Download8 Use of Living Marine Resources

What has been done?

Important developments in fisheries management

At the World Summit on Sustainable Development in 2002, OSPAR countries committed to maintain or restore stocks to levels that can produce the maximum sustainable yield (MSY), with the aim of achieving these goals for depleted stocks on an urgent basis, and where possible not later than 2015. All fisheries management regimes in the OSPAR area recognise the need for sustainable harvest rates and that fleet overcapacity needs to be addressed, in particular when stocks are outside safe biological limits. Some of the main developments in fisheries management in the OSPAR area since the QSR 2000 have been as follows:

  • The adoption of long-term management plans for several commercial fish stocks. In EU waters, these include recovery plans for cod in the North Sea, Irish Sea and Celtic Sea; plaice and sole in the North Sea; and the northern stock of hake. Long-term management plans for mackerel, blue whiting and Norwegian spring spawning (Atlanto-Scandian) herring have been adopted by coastal states and NEAFC. All these plans include targets for fish stocks to be harvested at fishing mortalities that correspond to MSY.
  • The continued management of fisheries in Region I through quota-based systems allocating either a share of the total allowable catch (TAC) or fishing days. This has been complemented by increased use of closed areas both for stock recovery and protection of vulnerable marine ecosystems (VMEs).
  • Abolition of some of the financial subsidies that previously promoted excess fishing capacity.
  • Increased attention to the management of deep-sea fish species. This has included controls on deep-sea fishing effort managed by the EU and NEAFC, including quotas and temporary and seasonal closure of some fisheries, for example NEAFC measures on the pelagic redfish. In 2009, the UN FAO published a set of technical guidelines aimed at helping the fisheries sector reduce its impacts on deep-sea fish species and ecosystems.
  • Initiation of a new EU policy on discards in 2007 to reduce unwanted by-catch and progressively eliminate discards in European fisheries. This has included a ban on high-grading in the North Sea from 1 January 2009, which has been extended to other parts of the Atlantic in 2010. Discards have also been banned in NEAFC High Seas fisheries from 2009. These actions will complement the bans on discards that have been in place in fisheries in Region I since the 1990s, in Faroese, Icelandic, Norwegian and Russian waters.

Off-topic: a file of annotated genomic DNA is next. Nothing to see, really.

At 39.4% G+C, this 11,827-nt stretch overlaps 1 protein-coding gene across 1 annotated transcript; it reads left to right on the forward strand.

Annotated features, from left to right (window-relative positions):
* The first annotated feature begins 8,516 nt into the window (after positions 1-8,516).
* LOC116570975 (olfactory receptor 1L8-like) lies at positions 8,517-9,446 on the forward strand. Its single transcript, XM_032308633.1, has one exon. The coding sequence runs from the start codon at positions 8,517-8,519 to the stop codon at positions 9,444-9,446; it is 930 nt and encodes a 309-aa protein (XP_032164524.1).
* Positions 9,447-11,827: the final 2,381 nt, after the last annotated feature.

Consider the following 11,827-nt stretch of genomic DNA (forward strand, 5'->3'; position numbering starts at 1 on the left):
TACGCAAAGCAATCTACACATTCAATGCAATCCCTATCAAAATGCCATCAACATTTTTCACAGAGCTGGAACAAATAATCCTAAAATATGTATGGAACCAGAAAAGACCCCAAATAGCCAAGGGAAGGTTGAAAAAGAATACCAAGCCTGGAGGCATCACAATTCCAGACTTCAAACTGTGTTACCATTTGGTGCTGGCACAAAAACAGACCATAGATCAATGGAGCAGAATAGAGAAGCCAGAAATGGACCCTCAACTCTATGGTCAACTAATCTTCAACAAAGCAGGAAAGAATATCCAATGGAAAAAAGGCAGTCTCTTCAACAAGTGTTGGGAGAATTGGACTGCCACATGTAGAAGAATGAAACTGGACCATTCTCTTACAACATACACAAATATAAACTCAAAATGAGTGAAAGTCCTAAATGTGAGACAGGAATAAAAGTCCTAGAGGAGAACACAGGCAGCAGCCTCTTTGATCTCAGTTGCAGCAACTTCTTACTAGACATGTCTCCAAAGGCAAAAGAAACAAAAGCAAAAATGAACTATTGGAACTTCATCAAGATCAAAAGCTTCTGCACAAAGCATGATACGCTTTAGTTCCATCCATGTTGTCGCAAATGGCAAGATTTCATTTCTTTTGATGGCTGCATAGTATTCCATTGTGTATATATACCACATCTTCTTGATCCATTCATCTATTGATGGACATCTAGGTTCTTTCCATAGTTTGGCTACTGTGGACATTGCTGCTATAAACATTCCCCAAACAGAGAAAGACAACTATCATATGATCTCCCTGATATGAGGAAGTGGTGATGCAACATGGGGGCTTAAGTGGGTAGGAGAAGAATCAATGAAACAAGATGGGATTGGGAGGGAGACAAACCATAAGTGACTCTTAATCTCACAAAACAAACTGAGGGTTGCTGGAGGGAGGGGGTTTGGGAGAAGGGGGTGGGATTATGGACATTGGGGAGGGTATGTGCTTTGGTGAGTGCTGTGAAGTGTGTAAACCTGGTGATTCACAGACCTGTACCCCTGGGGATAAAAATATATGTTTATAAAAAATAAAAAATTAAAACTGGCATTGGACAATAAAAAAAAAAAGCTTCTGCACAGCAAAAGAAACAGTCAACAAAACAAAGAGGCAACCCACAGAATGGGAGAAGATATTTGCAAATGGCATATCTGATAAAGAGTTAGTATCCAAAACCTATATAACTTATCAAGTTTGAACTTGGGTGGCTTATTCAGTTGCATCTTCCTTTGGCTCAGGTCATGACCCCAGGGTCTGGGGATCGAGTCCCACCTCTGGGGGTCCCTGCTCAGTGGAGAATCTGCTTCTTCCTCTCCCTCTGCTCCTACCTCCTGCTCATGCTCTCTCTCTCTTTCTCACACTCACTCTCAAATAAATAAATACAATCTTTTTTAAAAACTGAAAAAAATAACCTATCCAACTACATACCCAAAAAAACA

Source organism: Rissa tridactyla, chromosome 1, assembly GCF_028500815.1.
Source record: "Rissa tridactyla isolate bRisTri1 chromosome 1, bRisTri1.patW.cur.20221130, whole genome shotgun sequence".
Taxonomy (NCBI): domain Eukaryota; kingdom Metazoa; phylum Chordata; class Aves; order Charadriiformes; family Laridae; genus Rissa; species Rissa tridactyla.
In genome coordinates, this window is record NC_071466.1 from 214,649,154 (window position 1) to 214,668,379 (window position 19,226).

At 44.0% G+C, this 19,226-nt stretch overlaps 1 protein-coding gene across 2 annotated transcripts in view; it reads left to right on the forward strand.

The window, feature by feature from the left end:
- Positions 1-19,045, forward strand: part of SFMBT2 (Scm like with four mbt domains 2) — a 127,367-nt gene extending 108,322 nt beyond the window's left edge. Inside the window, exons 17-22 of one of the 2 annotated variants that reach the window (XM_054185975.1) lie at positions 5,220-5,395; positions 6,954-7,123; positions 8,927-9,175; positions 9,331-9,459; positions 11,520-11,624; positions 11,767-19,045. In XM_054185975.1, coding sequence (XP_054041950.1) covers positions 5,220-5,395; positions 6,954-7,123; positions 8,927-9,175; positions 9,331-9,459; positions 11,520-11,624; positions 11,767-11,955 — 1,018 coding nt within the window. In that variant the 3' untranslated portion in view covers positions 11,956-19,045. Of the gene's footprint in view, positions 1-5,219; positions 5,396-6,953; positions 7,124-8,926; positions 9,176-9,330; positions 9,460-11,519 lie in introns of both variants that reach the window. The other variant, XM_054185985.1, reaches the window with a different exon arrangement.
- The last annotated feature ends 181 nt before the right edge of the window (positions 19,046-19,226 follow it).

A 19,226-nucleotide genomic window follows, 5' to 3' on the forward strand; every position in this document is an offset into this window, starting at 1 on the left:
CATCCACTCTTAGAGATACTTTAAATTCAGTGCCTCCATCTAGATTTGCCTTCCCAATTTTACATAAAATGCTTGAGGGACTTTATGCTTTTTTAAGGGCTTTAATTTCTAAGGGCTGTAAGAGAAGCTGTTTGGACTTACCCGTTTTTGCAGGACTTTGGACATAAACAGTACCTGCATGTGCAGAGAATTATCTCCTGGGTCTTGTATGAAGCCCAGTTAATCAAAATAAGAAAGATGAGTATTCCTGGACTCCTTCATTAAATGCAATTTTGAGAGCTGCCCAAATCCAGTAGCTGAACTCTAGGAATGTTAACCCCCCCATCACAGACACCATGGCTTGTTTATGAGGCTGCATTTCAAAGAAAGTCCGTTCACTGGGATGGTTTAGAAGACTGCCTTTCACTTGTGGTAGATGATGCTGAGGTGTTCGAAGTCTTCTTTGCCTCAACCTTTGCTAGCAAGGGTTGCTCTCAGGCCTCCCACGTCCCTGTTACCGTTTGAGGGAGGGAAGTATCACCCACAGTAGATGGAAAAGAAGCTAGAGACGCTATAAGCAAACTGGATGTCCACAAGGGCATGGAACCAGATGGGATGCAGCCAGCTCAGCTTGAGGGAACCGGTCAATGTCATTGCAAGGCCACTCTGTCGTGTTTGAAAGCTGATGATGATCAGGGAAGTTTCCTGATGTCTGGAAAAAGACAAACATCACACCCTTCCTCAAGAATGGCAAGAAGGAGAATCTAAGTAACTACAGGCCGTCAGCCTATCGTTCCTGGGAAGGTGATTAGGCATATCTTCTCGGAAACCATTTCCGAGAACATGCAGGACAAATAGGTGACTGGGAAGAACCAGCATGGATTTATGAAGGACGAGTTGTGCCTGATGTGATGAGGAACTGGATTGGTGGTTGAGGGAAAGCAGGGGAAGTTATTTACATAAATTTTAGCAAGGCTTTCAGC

• Steps to address by-catch of marine mammals through the EU Common Fisheries Policy with measures such as acoustic deterrents (pingers) required in certain fisheries. The pelagic driftnet fishery for albacore tuna was banned in 2002 because of high cetacean by-catch. Driftnets are now banned in all EU waters. The EU is developing a policy on by-catch of seabirds and sharks.
  • A reform of the ICES system for providing scientific advice on fisheries management. Within the EU, data for management advice are now provided through the new EU framework for data collection and Regional Advisory Councils have been set up to involve fishing industry stakeholders more closely in the decision-making process.
  • The call of the UN General Assembly on states and regional fisheries management organisations to take measures to protect VMEs in the High Seas from the adverse impacts of bottom fisheries and to ensure the long-term sustainability of deep-sea fish stocks. In response, several large areas of the High Seas have been closed to bottom fishing by NEAFC for the purpose of protecting VMEs.
  • Introduction of various area-based measures across the OSPAR area including closed areas, marine protected areas (MPAs) and gear management areas. Specific examples include closures for the protection of VMEs, such as cold-water corals; implementation of fisheries measures within MPAs; restrictions on the use of bottom gear in certain areas; and bans on the use of gillnets in the deep seas.
  • Targeting of illegal, unregulated and unreported (IUU) fishing by sharing of blacklists between regional fisheries management authorities and port states, and improved port state control.
  • The emergence of ecolabelling and certification for sustainable fisheries as market-driven initiatives toward sustainable fisheries.